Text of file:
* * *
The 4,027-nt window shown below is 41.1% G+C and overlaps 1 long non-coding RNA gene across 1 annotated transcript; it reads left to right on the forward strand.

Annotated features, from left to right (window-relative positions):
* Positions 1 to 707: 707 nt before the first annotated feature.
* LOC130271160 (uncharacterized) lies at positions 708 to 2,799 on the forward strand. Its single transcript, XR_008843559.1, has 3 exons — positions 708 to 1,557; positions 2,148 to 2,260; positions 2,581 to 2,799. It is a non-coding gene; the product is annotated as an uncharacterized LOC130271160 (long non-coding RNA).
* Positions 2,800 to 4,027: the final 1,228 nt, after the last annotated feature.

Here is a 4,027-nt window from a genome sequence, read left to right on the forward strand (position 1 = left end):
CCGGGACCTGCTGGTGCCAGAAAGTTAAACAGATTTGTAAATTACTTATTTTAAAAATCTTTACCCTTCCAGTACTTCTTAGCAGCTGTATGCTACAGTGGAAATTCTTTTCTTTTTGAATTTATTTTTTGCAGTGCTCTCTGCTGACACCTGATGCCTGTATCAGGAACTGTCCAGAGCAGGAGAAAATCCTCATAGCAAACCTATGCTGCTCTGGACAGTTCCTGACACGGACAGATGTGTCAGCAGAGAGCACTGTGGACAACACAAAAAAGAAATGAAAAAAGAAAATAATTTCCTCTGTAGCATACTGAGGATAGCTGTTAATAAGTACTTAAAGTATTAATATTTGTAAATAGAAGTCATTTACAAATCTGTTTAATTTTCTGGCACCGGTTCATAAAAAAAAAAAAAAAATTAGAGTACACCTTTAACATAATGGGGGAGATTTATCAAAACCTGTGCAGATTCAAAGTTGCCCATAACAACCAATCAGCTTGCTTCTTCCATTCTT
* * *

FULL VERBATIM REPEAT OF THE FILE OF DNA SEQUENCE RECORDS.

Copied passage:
The 4,027-nt window shown below is 41.1% G+C and overlaps 1 long non-coding RNA gene across 1 annotated transcript; it reads left to right on the forward strand.

Annotated features, from left to right (window-relative positions):
* Positions 1 to 707: 707 nt before the first annotated feature.
* LOC130271160 (uncharacterized) lies at positions 708 to 2,799 on the forward strand. Its single transcript, XR_008843559.1, has 3 exons — positions 708 to 1,557; positions 2,148 to 2,260; positions 2,581 to 2,799. It is a non-coding gene; the product is annotated as an uncharacterized LOC130271160 (long non-coding RNA).
* Positions 2,800 to 4,027: the final 1,228 nt, after the last annotated feature.

Here is a 4,027-nt window from a genome sequence, read left to right on the forward strand (position 1 = left end):
CCGGGACCTGCTGGTGCCAGAAAGTTAAACAGATTTGTAAATTACTTATTTTAAAAATCTTTACCCTTCCAGTACTTCTTAGCAGCTGTATGCTACAGTGGAAATTCTTTTCTTTTTGAATTTATTTTTTGCAGTGCTCTCTGCTGACACCTGATGCCTGTATCAGGAACTGTCCAGAGCAGGAGAAAATCCTCATAGCAAACCTATGCTGCTCTGGACAGTTCCTGACACGGACAGATGTGTCAGCAGAGAGCACTGTGGACAACACAAAAAAGAAATGAAAAAAGAAAATAATTTCCTCTGTAGCATACTGAGGATAGCTGTTAATAAGTACTTAAAGTATTAATATTTGTAAATAGAAGTCATTTACAAATCTGTTTAATTTTCTGGCACCGGTTCATAAAAAAAAAAAAAAAATTAGAGTACACCTTTAACATAATGGGGGAGATTTATCAAAACCTGTGCAGATTCAAAGTTGCCCATAACAACCAATCAGCTTGCTTCTTCCATTCTT